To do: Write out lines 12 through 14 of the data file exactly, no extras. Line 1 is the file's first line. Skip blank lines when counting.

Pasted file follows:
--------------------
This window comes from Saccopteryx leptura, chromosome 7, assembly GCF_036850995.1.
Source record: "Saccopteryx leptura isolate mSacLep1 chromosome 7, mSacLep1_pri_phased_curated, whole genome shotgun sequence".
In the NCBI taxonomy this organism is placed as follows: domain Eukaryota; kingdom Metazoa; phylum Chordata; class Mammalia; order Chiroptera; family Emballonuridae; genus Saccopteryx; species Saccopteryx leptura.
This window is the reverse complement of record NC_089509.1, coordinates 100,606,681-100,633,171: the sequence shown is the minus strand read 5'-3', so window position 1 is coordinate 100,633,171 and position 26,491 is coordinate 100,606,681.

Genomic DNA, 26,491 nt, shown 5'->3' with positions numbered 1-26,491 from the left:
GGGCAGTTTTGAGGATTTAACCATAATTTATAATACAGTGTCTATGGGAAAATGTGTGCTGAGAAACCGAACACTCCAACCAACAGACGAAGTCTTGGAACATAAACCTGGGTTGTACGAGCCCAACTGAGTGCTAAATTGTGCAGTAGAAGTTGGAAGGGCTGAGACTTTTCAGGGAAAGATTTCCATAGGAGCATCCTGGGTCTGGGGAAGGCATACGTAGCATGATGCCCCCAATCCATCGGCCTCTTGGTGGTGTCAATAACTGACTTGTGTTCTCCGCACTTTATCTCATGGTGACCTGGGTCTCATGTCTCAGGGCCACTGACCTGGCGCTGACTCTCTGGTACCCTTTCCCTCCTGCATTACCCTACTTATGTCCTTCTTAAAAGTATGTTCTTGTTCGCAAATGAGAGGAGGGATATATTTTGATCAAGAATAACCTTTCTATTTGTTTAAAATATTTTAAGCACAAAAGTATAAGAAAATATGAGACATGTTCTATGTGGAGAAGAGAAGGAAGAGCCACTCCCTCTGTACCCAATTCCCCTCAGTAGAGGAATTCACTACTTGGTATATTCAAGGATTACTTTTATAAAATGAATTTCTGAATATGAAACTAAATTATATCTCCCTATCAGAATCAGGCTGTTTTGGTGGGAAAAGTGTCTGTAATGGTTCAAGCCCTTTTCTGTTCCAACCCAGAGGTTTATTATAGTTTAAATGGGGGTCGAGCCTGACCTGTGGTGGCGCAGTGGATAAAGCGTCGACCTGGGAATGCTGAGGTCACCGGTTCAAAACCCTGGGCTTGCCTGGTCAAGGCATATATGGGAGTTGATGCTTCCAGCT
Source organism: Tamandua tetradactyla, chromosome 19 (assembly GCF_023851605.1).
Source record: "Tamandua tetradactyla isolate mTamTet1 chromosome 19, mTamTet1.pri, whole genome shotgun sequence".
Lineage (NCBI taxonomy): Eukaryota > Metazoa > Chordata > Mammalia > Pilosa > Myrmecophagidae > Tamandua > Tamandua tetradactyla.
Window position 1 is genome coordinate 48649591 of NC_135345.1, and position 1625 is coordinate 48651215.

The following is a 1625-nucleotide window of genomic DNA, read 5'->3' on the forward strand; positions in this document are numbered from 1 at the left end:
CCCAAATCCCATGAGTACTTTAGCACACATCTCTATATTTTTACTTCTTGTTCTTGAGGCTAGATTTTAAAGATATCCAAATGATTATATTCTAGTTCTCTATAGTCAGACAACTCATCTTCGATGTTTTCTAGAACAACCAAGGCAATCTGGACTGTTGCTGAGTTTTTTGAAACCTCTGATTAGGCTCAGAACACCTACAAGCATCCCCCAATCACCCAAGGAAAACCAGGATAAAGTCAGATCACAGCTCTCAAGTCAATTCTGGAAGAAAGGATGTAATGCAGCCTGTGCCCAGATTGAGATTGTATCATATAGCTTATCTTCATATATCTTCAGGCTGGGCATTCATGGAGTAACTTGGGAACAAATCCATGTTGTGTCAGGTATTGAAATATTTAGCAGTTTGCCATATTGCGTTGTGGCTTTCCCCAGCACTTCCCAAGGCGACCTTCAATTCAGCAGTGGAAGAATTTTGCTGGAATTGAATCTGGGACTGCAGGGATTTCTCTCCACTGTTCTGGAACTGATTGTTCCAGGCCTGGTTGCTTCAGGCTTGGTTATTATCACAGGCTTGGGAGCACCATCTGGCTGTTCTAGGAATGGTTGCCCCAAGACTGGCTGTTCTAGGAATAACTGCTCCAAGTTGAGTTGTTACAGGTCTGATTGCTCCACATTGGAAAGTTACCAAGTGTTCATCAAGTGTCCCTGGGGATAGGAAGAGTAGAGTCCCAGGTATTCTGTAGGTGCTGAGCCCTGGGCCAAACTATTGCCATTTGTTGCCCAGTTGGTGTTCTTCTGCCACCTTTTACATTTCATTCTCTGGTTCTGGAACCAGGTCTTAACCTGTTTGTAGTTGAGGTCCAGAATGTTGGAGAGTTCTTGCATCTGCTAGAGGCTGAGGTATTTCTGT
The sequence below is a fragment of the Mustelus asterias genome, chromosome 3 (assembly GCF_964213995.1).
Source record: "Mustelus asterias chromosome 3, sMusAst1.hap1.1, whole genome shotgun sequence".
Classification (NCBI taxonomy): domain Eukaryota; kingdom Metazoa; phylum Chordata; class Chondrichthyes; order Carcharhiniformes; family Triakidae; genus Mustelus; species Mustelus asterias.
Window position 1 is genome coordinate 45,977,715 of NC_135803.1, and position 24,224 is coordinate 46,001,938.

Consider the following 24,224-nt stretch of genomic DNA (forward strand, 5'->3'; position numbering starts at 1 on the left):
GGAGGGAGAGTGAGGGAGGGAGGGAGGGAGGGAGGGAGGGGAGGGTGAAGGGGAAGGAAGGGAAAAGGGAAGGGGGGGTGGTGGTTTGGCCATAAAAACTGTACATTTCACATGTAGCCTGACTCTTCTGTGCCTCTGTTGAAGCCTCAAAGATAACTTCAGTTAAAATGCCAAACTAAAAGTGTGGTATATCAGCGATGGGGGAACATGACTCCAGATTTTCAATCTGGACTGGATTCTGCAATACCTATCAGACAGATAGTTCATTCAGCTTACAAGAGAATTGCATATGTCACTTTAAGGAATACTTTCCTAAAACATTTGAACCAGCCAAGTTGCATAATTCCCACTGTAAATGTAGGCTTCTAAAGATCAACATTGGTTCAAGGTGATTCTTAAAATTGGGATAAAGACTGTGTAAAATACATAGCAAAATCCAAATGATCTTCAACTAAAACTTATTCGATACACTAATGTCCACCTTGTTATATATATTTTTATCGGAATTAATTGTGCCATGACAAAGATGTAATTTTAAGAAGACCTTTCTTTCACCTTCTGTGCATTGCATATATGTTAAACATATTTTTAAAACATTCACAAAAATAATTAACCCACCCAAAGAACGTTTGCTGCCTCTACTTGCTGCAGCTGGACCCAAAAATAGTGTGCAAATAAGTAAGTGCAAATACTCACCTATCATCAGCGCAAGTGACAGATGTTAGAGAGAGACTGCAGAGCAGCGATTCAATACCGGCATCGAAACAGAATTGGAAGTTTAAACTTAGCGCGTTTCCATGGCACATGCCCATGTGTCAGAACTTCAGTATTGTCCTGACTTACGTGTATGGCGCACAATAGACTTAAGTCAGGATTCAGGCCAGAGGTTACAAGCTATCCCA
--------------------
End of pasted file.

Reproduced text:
CCCAAATCCCATGAGTACTTTAGCACACATCTCTATATTTTTACTTCTTGTTCTTGAGGCTAGATTTTAAAGATATCCAAATGATTATATTCTAGTTCTCTATAGTCAGACAACTCATCTTCGATGTTTTCTAGAACAACCAAGGCAATCTGGACTGTTGCTGAGTTTTTTGAAACCTCTGATTAGGCTCAGAACACCTACAAGCATCCCCCAATCACCCAAGGAAAACCAGGATAAAGTCAGATCACAGCTCTCAAGTCAATTCTGGAAGAAAGGATGTAATGCAGCCTGTGCCCAGATTGAGATTGTATCATATAGCTTATCTTCATATATCTTCAGGCTGGGCATTCATGGAGTAACTTGGGAACAAATCCATGTTGTGTCAGGTATTGAAATATTTAGCAGTTTGCCATATTGCGTTGTGGCTTTCCCCAGCACTTCCCAAGGCGACCTTCAATTCAGCAGTGGAAGAATTTTGCTGGAATTGAATCTGGGACTGCAGGGATTTCTCTCCACTGTTCTGGAACTGATTGTTCCAGGCCTGGTTGCTTCAGGCTTGGTTATTATCACAGGCTTGGGAGCACCATCTGGCTGTTCTAGGAATGGTTGCCCCAAGACTGGCTGTTCTAGGAATAACTGCTCCAAGTTGAGTTGTTACAGGTCTGATTGCTCCACATTGGAAAGTTACCAAGTGTTCATCAAGTGTCCCTGGGGATAGGAAGAGTAGAGTCCCAGGTATTCTGTAGGTGCTGAGCCCTGGGCCAAACTATTGCCATTTGTTGCCCAGTTGGTGTTCTTCTGCCACCTTTTACATTTCATTCTCTGGTTCTGGAACCAGGTCTTAACCTGTTTGTAGTTGAGGTCCAGAATGTTGGAGAGTTCTTGCATCTGCTAGAGGCTGAGGTATTTCTGT
The sequence below is a fragment of the Mustelus asterias genome, chromosome 3 (assembly GCF_964213995.1).
Source record: "Mustelus asterias chromosome 3, sMusAst1.hap1.1, whole genome shotgun sequence".